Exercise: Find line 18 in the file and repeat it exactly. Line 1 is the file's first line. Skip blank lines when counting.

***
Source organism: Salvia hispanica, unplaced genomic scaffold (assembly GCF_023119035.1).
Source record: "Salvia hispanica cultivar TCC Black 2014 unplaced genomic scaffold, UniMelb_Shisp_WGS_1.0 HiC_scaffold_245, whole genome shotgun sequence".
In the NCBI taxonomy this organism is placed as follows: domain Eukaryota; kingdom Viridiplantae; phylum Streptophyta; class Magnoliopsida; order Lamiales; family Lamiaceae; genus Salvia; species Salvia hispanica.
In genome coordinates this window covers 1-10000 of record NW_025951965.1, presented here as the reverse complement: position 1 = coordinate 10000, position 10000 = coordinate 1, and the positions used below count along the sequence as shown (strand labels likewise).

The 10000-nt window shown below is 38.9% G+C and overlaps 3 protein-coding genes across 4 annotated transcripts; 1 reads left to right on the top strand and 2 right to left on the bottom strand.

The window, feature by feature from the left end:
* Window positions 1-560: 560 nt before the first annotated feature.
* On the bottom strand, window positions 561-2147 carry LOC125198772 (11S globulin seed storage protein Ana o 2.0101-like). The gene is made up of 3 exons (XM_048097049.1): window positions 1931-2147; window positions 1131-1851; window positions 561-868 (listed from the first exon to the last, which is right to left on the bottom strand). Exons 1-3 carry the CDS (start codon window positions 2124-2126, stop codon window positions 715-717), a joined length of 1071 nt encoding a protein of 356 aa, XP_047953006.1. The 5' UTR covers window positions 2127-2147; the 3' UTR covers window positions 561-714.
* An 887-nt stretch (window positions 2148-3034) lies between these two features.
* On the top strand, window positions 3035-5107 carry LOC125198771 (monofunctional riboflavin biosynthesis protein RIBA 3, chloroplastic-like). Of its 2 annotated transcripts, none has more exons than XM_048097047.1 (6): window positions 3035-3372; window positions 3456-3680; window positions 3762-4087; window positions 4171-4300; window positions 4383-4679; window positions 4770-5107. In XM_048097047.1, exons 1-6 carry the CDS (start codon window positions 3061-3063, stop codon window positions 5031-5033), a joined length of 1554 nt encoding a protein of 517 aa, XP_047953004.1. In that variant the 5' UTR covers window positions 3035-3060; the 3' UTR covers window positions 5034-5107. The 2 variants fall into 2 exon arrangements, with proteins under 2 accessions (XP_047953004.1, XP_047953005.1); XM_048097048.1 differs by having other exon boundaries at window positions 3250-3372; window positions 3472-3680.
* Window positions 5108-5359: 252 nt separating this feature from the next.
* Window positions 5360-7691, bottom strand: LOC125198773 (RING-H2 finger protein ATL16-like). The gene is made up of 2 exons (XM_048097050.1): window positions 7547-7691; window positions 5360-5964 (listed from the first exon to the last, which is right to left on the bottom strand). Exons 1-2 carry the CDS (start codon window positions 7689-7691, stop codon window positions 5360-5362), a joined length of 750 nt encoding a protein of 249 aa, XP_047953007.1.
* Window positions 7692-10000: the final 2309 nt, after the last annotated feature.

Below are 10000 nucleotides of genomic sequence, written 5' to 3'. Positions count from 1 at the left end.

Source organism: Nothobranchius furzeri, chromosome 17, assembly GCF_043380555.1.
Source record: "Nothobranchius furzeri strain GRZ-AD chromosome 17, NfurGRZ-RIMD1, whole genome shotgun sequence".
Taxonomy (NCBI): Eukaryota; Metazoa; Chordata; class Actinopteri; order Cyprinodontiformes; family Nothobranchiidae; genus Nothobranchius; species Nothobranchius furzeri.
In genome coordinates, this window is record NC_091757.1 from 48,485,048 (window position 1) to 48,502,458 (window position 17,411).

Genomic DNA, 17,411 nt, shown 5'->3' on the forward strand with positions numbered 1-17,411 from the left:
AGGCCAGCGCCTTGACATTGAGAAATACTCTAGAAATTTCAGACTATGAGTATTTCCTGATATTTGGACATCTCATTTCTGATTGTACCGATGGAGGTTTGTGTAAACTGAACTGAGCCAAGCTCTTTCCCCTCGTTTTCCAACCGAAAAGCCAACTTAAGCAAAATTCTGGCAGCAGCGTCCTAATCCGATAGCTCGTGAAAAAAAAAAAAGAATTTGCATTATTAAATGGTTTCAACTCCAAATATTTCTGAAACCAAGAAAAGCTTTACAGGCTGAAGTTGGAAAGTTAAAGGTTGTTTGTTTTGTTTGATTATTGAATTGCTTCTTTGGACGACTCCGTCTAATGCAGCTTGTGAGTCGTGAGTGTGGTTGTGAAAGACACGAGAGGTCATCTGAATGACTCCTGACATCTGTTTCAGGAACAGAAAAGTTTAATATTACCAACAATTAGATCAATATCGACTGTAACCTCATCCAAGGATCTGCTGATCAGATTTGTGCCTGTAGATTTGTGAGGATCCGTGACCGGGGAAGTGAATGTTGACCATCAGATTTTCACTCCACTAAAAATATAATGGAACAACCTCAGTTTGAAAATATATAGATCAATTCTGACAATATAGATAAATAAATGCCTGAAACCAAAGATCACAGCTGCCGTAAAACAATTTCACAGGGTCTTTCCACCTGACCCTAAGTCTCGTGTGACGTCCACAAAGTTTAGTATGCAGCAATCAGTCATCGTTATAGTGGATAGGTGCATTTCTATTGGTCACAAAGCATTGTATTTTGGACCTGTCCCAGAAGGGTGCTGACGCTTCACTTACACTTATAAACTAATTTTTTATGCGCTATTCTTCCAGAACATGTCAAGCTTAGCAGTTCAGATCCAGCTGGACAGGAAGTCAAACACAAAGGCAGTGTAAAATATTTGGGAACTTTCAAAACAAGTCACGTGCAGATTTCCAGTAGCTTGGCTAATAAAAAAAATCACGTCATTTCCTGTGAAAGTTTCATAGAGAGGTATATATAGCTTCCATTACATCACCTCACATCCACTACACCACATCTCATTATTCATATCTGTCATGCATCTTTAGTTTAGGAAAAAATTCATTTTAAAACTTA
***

In genome coordinates, this window is record NC_091757.1 from 48,485,048 (window position 1) to 48,502,458 (window position 17,411).